The alternative assures occupation, continued conflict, land theft, dispossessions, inequality, a permanent non-Jewish underclass, instability, and avoidance of within reach justice. Abunimah is right saying:
"The main attraction of a single-state democracy is that it allows all the people to live in and enjoy the entire country while preserving their distinctive communities and addressing their particular needs."
"It offers the potential to de-territorialize the conflict and neutralize demography and ethnicity as a source of political power and legitimacy."
"The moment Israelis and Palestinians commit themselves to full equality, there is no rationale for separate states."
Most Palestinians want it. Israel remains the stumbling block. Changing its decades-long mindset won't be easy. It's up to resolved internal and external resistance to nudge it.
Jeff Halper and Itay Epshtain co-direct the Israeli Committee Against House Demolitions (ICAHD). Together they addressed the same issue. They co-wrote " In the Name of Justice : ICAHD Raises Key Issues Around a Single State as a Step Towards Resolving the Israeli-Palestinian Conflict."
Although not fair and just, they don't reject a two-state solution in principle, especially if Palestinians prefer it. At the same time, conflict resolution must involve the entire region. One state "may represent only a stage, albeit an unavoidable stage, towards a more comprehensive solution."
"If the state is to be inclusive, should it be a unitary democratic state, a bi-national one or a combination? Will the solution be one defined purely by politics, or will the rights and obligations of all parties be guided indeed by international law and human rights treaties?"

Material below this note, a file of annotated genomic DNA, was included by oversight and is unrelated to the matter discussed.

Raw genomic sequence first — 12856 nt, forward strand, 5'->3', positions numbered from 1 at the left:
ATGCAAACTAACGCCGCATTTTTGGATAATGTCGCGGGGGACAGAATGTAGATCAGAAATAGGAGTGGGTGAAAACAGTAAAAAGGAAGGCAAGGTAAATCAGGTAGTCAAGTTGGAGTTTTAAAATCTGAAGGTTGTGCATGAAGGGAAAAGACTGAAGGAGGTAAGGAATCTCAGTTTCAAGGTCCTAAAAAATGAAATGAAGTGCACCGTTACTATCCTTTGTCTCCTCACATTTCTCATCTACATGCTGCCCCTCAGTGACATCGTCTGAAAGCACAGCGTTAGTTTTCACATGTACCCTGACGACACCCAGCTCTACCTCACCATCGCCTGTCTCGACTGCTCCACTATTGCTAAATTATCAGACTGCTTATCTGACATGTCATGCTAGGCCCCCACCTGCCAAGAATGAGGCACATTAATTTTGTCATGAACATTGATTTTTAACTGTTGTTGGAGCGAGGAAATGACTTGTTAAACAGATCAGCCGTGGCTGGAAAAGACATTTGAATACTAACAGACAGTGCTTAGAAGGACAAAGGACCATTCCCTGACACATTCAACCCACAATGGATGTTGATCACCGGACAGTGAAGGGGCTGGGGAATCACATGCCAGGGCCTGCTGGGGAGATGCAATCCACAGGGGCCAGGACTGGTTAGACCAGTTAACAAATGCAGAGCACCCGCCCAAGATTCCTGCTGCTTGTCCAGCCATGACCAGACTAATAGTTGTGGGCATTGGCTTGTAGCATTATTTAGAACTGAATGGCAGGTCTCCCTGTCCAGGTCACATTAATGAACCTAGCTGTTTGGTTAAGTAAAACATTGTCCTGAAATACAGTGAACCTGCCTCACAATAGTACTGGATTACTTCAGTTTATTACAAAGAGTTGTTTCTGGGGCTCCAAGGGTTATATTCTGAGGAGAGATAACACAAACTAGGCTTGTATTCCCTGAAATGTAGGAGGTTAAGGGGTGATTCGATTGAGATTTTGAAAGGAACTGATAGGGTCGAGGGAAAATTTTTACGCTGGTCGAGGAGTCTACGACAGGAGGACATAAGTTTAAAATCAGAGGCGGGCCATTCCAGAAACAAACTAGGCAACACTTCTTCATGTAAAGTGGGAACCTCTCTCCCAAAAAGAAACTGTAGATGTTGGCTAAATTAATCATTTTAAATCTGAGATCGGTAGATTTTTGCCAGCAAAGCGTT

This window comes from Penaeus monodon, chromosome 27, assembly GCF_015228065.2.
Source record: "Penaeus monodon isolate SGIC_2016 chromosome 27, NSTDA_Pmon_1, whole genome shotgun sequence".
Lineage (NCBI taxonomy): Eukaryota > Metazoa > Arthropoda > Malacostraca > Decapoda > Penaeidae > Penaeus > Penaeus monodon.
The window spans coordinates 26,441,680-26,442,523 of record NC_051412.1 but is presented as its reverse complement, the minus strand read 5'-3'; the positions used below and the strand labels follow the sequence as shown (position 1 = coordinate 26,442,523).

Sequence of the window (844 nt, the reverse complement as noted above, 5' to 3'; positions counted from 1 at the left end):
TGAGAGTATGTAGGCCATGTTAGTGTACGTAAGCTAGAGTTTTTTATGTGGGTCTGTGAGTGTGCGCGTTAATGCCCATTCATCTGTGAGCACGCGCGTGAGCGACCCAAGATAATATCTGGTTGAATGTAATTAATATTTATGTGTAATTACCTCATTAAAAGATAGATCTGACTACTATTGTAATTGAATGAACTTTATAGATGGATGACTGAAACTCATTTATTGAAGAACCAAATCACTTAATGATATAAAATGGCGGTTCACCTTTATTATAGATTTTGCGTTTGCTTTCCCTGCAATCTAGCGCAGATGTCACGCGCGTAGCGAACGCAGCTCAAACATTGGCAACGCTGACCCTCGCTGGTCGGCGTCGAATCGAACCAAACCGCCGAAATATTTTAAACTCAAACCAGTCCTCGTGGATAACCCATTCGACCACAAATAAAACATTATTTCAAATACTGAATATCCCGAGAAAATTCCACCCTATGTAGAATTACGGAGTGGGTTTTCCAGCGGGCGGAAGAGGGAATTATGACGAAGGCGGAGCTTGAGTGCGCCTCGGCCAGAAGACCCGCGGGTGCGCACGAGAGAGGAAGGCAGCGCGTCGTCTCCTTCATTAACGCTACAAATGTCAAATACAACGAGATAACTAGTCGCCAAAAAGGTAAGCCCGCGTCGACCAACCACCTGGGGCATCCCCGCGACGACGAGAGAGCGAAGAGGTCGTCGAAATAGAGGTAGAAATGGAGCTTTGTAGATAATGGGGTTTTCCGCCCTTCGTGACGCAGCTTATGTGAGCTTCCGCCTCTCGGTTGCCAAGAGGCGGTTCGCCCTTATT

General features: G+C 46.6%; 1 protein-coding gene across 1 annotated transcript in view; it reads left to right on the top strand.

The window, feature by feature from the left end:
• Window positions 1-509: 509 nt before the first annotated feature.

Israel wants occupation legalized and permanent. Palestinians want and deserve sovereign freedom. Democratic legitimacy requires one nation for all its people, irrespective of race, religion, ethnicity, or other differentiating characteristics.
It requires institutionalized equal rights, observance of international law principles, and ending decades of occupation, colonization and apartheid.
It requires ending what's no longer tolerable and never was. It requires treating Arabs and Jews equally. It requires establishing binding statutes mandating it. It requires enforcing them. It requires commitment to do the right thing.
According to Halper and Epshtain:
"With the end of the two-state solution, only three options remain: apartheid, warehousing or a one-state solution."
Israel is comfortable with the first. Under international law, it's illegal. The second normalizes the status quo. It helps make the Palestinian issue disappear. So does focusing on Iran, other manufactured threats, and/or bread and circus distractions.
Resistance alone isn't enough, say both writers.